El Parador also has five themed rooms - including a fireplace room and the south atrium with room for up to 130 - available to rent free of charge and with room for up to for parties, family gatherings, breakfast meetings, and escaped zoo animal reunions.
The scents of baked desserts and warm brews waft through the interior of Something Sweet, emanating from the kitchen's oven, which churns out everything from brownies to cheesecakes to the aptly named "Oh My God, You've Got to be Kidding" éclair. These confections pair with a cast of specialty beverages including 20 hot teas and sodas imported direct from the carbonated mountain springs of Italy. The shop also whips up light café fare including soups, salads, sandwiches, and melts.
But Something Sweet isn't just a place to eat and invent geometry theorems. The staff invites patrons to stick around and play board games, read, or participate in events such as book exchanges. They also foster good-spirited competition with the Sugar OD Challenge, which invites participants to devour a mountain of brownies, cheesecake, and ice cream in hopes of winning immortality on the eatery's wall of fame.
Each tamale at Tucson Tamale Company is a hand-rolled, gently steamed, gluten-free masterpiece perfected from years of experimentation—making the eatery's constantly changing menu an art gallery for the mouth, only without any debonair art thieves attempting to make off with your taste buds. Former Fortune 500 executive turned passionate tamale chef Todd Martin starts each tamale with a starchy corn base known as masa, then builds on it with a wild mix of meat, vegetables, spices, and cheese before steaming it inside a cornhusk. The most recent board of fare features the vegan New Delhi tamale that's stuffed with vegetable curry, carrots, peas, sweet potatoes, corn, onions, coconut milk, and yellow curry. The meaty JoJo consists of chipotle beef, jalapeño masa, and cheese, and expels a spiciness that travels at least four circles into Dante's Inferno. For something sweeter, try the Boise's blend of sweet potatoes roasted with sun-dried tomatoes and wrapped in yam masa. The Wisconsin grilled cheese (comprised of cheese, more cheese, and trace amounts of cheese) puts a bold twist on a classic comfort food. Depending on the range of your stomach's rage, choose one tamale ($2.95, $4.95 with side), two tamales ($5.39, $6.29 with side), or feed the whole choir with a family platter ($24.95 for eight tamales, two large sides, and salsa).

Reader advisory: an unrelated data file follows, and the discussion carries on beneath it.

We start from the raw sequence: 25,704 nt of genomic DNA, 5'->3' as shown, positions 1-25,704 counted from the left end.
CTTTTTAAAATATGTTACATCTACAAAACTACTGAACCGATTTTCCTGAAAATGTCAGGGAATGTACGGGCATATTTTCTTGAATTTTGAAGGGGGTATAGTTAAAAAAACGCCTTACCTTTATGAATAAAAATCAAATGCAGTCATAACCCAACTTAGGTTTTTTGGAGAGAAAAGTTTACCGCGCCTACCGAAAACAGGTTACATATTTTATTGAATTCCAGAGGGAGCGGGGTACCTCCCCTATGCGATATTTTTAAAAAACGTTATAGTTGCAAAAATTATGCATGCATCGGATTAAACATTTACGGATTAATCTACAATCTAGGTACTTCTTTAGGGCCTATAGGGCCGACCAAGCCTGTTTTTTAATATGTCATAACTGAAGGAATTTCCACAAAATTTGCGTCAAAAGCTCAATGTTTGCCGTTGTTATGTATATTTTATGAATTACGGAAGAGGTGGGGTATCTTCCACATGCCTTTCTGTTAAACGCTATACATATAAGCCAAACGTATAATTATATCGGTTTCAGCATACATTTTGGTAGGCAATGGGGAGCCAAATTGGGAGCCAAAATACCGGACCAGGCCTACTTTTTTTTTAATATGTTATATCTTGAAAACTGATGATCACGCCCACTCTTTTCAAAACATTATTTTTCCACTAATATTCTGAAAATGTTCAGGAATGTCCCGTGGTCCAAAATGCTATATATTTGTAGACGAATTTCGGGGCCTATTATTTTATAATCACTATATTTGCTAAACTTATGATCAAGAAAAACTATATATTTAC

Chefs at Jimmy's American Bistro hatch a menu of meaty entrées and crunchy fried starters slathered in homemade sauces. Dining duos kick-start patriotic feasts with the star-spangled all-American appetizer sampler, which includes sauce-slathered buffalo wings, crunchy fried green tomatoes, juicy chicken tenders, and fried provolone—half-moons of mild cheese festooned with italian breading and accompanied by dunk tanks of ranch dressing and zesty marinara sauce. Then, pairs can corral two dinner entrées in their table pen. Savor a pot roast’s melt-in-your-mouth meat morsels, who don a flowing frock of creamy gravy before making a celebrity cameo on the plate. Alternatively, herbivores can craft a personalized veggie platter by melding any five meatless sides.